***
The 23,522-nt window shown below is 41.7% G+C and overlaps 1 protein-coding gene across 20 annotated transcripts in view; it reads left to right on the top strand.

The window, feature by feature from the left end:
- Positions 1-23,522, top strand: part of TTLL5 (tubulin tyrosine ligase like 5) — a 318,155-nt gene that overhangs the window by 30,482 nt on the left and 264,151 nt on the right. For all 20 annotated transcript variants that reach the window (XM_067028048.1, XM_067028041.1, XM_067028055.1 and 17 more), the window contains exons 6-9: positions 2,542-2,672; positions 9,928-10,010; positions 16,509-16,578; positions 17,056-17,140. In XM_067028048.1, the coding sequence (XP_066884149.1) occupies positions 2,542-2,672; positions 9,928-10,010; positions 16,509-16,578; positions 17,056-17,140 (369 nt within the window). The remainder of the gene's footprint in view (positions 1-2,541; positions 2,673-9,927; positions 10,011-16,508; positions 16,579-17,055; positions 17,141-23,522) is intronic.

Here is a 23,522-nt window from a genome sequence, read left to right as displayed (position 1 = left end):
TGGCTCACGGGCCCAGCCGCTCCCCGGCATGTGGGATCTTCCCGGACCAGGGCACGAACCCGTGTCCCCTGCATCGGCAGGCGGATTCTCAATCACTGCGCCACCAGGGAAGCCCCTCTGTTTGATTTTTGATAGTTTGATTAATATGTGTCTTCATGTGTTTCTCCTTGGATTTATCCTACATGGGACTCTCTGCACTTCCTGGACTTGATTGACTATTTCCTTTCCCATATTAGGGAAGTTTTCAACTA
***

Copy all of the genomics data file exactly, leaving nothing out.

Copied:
The 23,522-nt window shown below is 41.7% G+C and overlaps 1 protein-coding gene across 20 annotated transcripts in view; it reads left to right on the top strand.

The window, feature by feature from the left end:
- Positions 1-23,522, top strand: part of TTLL5 (tubulin tyrosine ligase like 5) — a 318,155-nt gene that overhangs the window by 30,482 nt on the left and 264,151 nt on the right. For all 20 annotated transcript variants that reach the window (XM_067028048.1, XM_067028041.1, XM_067028055.1 and 17 more), the window contains exons 6-9: positions 2,542-2,672; positions 9,928-10,010; positions 16,509-16,578; positions 17,056-17,140. In XM_067028048.1, the coding sequence (XP_066884149.1) occupies positions 2,542-2,672; positions 9,928-10,010; positions 16,509-16,578; positions 17,056-17,140 (369 nt within the window). The remainder of the gene's footprint in view (positions 1-2,541; positions 2,673-9,927; positions 10,011-16,508; positions 16,579-17,055; positions 17,141-23,522) is intronic.

Here is a 23,522-nt window from a genome sequence, read left to right as displayed (position 1 = left end):
TGGCTCACGGGCCCAGCCGCTCCCCGGCATGTGGGATCTTCCCGGACCAGGGCACGAACCCGTGTCCCCTGCATCGGCAGGCGGATTCTCAATCACTGCGCCACCAGGGAAGCCCCTCTGTTTGATTTTTGATAGTTTGATTAATATGTGTCTTCATGTGTTTCTCCTTGGATTTATCCTACATGGGACTCTCTGCACTTCCTGGACTTGATTGACTATTTCCTTTCCCATATTAGGGAAGTTTTCAACTA